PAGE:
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Menlo Park seeks Caltrain grade separation input

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  • 9/17 Menlo Park Almanac
    Published Wednesday, September 17, 2003, in the Menlo Park Almanac Menlo Park residents can weigh in on railroad crossing overhaul No one is really happy with
    Message 1 of 1 , Sep 17, 2003
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      Published Wednesday, September 17, 2003, in the Menlo Park Almanac

      Menlo Park residents can weigh in on railroad crossing overhaul

      No one is really happy with any of the options, City Councilman Chuck
      Kinney says.

      By Rebecca Wallace
      Almanac Staff Writer

      How do you prepare for a speeding bullet?

      With more and faster trains headed for Menlo Park, community meetings
      are being planned to allow residents to state their preference on
      options for keeping railroad crossings safer and traffic flowing more

      Over the next few months, residents will be asked to comment on two
      possibilities for dealing with the city's four crossings, located at
      Ravenswood, Oak Grove, Glenwood and Encinal avenues.

      Anticipating "baby bullet" express trains and high-speed trains from
      Los Angeles to San Francisco, some Peninsula cities have built "grade
      separations," which separate roads from tracks with underpasses and

      In Menlo Park, the City Council and city staff have chosen a
      combination of raising the track and lowering the road as
      the "preferred alternative." An example is on Holly Street in San
      Carlos, where the road was lowered 10 feet and the track was raised
      10 feet.

      A second option, suggested by Councilman Paul Collacchi, will also be
      up for discussion. It would involve sinking Ravenswood and Oak Grove
      as much as possible in a "deep dip" under the tracks. The hope is to
      keep the train tracks lower and minimize their visual impact.

      If Glenwood and Encinal also got the "deep dip," several neighboring
      properties would be wiped out, including the Glenwood Inn retirement
      home and nearby residences. So Mr. Collacchi has suggested looking at
      dead-ending Glenwood and Encinal before they cross the tracks.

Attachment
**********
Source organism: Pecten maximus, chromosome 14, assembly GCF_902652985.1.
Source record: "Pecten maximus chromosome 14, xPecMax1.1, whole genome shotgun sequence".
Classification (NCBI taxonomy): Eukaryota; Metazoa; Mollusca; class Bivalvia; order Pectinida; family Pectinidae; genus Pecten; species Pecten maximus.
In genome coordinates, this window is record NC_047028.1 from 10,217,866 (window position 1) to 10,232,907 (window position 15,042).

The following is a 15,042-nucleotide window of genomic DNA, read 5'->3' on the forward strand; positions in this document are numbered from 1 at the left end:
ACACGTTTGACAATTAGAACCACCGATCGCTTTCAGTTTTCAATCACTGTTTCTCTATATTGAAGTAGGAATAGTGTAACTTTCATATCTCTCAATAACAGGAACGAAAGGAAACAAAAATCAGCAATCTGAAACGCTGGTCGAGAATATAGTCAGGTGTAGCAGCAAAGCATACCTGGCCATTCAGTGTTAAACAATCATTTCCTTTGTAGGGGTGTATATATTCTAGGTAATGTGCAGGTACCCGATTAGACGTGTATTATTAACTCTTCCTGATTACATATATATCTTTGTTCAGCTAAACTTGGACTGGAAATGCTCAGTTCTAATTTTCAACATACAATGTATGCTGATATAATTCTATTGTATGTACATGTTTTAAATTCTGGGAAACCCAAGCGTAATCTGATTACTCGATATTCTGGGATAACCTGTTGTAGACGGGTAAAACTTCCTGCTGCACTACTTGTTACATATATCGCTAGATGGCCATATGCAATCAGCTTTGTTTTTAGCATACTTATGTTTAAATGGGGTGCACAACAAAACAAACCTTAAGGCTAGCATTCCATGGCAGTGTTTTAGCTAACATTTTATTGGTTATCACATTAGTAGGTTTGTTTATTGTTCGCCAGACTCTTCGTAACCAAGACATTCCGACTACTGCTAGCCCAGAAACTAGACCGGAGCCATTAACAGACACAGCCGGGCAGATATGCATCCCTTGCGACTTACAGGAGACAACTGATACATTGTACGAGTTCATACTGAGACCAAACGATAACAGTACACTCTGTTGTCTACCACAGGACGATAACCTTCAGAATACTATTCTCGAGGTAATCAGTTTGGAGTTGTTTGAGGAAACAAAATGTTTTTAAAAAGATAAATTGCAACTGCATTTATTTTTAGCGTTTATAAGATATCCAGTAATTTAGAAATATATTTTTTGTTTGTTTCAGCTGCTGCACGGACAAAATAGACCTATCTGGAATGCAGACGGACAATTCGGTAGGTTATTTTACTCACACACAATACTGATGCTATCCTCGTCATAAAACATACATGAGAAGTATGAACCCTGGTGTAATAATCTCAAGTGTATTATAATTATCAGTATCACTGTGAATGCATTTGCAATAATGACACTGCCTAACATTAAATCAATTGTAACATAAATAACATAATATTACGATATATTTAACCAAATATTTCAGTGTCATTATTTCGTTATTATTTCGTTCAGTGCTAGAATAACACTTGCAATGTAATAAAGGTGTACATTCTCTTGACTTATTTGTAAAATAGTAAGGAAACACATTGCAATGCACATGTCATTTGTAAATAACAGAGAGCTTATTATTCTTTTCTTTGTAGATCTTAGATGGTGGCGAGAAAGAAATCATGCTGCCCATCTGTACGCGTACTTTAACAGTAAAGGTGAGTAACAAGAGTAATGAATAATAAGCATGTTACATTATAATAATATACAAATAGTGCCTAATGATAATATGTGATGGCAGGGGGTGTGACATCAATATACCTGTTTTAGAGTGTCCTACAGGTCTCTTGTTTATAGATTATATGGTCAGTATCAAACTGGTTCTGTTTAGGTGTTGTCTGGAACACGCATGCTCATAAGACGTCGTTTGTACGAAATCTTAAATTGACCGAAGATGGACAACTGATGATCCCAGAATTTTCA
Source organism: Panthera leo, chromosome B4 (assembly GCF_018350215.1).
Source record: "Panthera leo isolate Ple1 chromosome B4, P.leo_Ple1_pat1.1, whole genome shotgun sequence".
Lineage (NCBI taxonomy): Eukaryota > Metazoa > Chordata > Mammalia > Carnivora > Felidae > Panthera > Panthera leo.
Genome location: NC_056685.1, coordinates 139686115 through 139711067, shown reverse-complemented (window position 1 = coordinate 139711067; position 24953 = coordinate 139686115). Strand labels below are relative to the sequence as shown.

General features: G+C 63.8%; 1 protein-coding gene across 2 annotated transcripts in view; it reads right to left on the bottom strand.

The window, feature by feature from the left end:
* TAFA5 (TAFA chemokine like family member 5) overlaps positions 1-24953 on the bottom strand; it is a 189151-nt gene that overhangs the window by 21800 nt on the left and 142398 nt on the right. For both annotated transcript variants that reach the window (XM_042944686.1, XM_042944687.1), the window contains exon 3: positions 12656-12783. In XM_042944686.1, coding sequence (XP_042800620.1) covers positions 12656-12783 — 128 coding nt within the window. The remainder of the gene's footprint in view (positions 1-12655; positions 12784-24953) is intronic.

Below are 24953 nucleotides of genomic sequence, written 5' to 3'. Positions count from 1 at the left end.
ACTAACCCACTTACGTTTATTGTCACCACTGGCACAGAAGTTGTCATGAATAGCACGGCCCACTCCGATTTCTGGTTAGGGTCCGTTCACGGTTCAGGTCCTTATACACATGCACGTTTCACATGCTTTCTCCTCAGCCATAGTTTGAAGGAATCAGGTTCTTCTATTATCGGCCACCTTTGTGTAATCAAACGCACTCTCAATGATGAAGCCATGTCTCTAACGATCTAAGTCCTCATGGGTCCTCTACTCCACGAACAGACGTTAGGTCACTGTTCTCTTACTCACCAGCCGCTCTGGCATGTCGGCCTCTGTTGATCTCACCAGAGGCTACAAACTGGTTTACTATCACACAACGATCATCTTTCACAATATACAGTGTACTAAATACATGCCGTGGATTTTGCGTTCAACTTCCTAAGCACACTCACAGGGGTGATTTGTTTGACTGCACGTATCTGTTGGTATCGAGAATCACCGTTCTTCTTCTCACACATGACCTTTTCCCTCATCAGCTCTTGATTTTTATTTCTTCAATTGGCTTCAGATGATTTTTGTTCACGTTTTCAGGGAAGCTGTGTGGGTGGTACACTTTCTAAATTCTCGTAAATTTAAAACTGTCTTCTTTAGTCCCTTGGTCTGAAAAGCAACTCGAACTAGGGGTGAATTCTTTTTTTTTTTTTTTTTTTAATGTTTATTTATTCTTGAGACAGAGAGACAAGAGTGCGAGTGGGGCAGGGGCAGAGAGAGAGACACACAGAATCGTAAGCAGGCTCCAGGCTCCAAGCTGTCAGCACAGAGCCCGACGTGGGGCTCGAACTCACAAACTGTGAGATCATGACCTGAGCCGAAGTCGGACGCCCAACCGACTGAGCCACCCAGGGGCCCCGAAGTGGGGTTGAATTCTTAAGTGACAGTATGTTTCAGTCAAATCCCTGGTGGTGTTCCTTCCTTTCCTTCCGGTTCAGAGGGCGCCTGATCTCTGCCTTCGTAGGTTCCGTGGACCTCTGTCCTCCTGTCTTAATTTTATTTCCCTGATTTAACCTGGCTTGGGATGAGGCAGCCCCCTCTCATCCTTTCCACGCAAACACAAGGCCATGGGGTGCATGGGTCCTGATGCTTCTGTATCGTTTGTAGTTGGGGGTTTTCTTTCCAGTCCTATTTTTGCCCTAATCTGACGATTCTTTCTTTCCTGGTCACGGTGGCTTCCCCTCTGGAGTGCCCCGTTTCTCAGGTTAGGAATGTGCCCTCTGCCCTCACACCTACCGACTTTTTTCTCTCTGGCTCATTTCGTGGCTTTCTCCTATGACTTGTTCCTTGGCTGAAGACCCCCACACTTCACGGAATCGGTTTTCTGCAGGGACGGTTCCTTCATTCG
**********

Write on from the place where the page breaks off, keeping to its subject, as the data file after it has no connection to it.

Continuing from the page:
At the council's September 9 meeting, Mr. Collacchi called the San
      Carlos project a "god-awful" wall that would divide Menlo Park in
      half. But Councilwoman Mickie Winkler said closing the streets would
      be just as divisive in a narrow city that can't afford to lose any of
      its east-west arteries.

      Closing the roads would also push traffic over to neighboring
      streets, said Dan Smith, the city's regular traffic consultant. He
      added that lowering a road dramatically would require a great deal of
      earth and utilities relocation and could lead to flooding.

      Overall, Councilman Chuck Kinney described the council's attitude
      toward all the options in this manner: "None of us (is) really happy
      and jumping for joy."

      Residents' mixed reviews

      In the Felton Gables neighborhood of Menlo Park, which has Encinal
      Avenue as one of its borders, the prospect of closing Encinal and
      Glenwood is sparking mixed reviews.

      "It would be fine for us, but it would be bad for the city," Bill
      Wood, a former planning commissioner, told the Almanac. "Look at the
      kind of congestion you see on Oak Grove. Imagine what it would be
      like if Glenwood and Encinal were closed."

      Bob Kelly said he saw merit in closing the streets because they have
      a less commercial feel than Oak Grove and Ravenswood, but he noted
      that some of his neighbors were concerned about having to drive out
      of their way to cross the tracks.

      Still, he said, almost anything would be preferable to raising the
      railroad tracks.

      "All of a sudden you feel like you're in an industrial area," he

      Many residents elsewhere in Menlo Park have also voiced concern at
      many or all of the options.

      At the September 9 meeting, Lou Deziel urged the council to "go as
      deep as possible with the road" to reduce the visual impact of a
      train looming overhead, while transportation commissioner Don Brawner
      said he opposes all types of grade separations.

      On the other hand, transit advocate Jim Bigelow, who has been active
      with the Menlo Park Chamber of Commerce, said separations are
      necessary because "we're going to have 20 to 25 more trains a day."
      He said the San Carlos approach was sensible because it preserved
      nearby properties.

      Other possibilities have been rejected by city staff and consultant
      BKF Engineers of Redwood City, who reported on the matter to the
      council in June.

      Raising the roads above the tracks would swallow up the most
      surrounding property of any of the options, affecting about 20
      houses, five apartment buildings and several businesses, according to
      the BKF report. Sinking the train tracks into a trench could lead to
      flooding and would be difficult to build because of San Francisquito
      Creek, the report states.

      Dates have not yet been set for the community meetings. For more
      information, go to the city's Web site at http://www.menlopark.org
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